7 Energy-Efficiency Tips for Distance Learning

Embark on your at-home distance learning setup with Southern California Edison.

The enthusiasm and planning for back to school feels a little different this year. Previously, back-to-school planning involved clothing and supplies for your child’s in-school experience. For many of us, this semester is different.

We’ve become all too familiar with the term “
distance learning.” There is a laundry list of things and logistics parents and guardians need to think about to ensure distance learning feels like being in school to your child.

To help plan your “home classroom” for distance learning, we’re sharing some
energy-efficient tips. Being energy efficient can help lower your energy bill and we’re hoping that’s a stress we can take off your plate.

If you’re still teleworking and managing distance learning (again!), don’t forget to share these tips on all your online parent forums and groups.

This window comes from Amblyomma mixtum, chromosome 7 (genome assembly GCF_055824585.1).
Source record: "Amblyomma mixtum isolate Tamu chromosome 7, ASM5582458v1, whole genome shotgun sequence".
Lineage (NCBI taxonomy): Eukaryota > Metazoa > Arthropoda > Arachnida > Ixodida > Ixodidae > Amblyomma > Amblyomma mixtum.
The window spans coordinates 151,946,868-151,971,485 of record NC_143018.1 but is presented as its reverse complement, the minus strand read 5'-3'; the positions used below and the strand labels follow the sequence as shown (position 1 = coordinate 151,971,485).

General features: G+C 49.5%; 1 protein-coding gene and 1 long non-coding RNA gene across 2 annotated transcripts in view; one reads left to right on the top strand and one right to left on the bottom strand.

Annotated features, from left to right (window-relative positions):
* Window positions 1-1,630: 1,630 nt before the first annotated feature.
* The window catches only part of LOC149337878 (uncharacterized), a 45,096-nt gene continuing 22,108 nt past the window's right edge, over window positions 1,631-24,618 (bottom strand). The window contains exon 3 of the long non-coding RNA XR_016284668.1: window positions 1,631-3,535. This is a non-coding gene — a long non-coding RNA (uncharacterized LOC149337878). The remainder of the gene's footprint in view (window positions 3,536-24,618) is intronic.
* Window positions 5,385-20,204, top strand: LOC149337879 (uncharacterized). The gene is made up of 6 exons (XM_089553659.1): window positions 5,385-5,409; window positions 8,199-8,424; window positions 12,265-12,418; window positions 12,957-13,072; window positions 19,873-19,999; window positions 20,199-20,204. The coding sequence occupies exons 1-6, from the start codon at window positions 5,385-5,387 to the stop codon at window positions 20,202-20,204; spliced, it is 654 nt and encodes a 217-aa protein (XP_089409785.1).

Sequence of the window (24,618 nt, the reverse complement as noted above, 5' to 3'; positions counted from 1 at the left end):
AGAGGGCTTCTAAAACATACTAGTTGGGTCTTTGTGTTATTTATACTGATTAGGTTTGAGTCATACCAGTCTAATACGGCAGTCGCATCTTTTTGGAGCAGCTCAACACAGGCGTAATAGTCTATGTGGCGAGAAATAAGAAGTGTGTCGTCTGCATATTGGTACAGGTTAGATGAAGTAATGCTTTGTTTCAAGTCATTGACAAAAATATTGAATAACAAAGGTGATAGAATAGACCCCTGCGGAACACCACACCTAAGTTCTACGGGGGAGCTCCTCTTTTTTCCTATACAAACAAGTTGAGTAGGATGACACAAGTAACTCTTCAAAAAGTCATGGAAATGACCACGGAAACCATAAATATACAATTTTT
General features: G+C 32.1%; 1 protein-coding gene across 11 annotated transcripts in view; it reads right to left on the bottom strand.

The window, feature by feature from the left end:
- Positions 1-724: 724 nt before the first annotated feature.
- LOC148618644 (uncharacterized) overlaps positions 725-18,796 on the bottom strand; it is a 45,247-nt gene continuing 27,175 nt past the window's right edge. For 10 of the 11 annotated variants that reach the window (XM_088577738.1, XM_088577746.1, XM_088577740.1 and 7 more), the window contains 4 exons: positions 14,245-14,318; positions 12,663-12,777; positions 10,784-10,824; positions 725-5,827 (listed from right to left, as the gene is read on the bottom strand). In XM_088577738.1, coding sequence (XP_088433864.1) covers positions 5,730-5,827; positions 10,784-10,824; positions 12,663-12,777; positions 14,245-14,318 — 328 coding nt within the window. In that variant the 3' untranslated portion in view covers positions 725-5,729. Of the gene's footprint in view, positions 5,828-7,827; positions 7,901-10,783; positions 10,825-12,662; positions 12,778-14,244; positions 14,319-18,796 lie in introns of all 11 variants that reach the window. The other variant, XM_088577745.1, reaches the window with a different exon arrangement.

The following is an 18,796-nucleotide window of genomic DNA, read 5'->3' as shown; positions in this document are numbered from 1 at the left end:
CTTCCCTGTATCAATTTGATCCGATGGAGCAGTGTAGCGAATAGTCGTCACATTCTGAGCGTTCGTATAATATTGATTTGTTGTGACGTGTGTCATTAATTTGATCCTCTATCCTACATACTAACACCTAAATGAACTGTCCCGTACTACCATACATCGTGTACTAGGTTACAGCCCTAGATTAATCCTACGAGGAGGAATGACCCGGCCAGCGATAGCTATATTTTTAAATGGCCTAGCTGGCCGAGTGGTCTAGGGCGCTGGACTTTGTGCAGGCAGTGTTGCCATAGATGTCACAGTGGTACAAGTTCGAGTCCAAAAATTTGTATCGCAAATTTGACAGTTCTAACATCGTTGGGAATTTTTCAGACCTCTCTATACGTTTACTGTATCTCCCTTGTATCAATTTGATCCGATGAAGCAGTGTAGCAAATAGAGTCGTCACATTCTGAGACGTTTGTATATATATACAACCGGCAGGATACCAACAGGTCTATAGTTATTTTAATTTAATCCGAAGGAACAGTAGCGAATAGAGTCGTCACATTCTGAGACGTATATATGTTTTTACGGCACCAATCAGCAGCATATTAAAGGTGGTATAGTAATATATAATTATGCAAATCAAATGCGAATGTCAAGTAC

• Embrace natural light instead of turning on lamps and ceiling lights. Natural light is also a mood booster. If the sun is too direct, install sheer curtains.
  • Open windows to bring in a cool breeze. Temperatures in the morning are cooler, so when your child starts their distance learning, open the windows instead of turning on the air conditioner. SCE’s Appliance Energy Use Cost Estimator can show you how much running your air conditioner can potentially cost you.
  • Distance learning in the afternoon? Close the blinds or curtains to keep out the afternoon heat and turn on your fan. Five tips on how to maximize your fan’s efficiency.
  • Fun new desk lamp? Don’t forget to use ENERGY STAR® certified bulbs, which use 90% less energy and can last 15-25 times longer than standard bulbs. Hint: Use a cooler, bluer lightbulb marked 5000K for a more natural light and mood boosting benefits.
  • Turn off the computer monitor when not in use. This is a great time to assess the “vampire appliances” in your home. There could be over 40 lurking, such as printers, chargers and televisions.
  • Bring out the slow cooker. Using your slow cooker can save 50%-80% less energy than standard stovetops and ovens. Get your child involved and teach them a recipe as part of their distance learning. More tips on saving energy while cooking.
  • Disconnect and get outside. Being outdoors is beneficial for kids and adults. We could all use a little more recess time in our lives.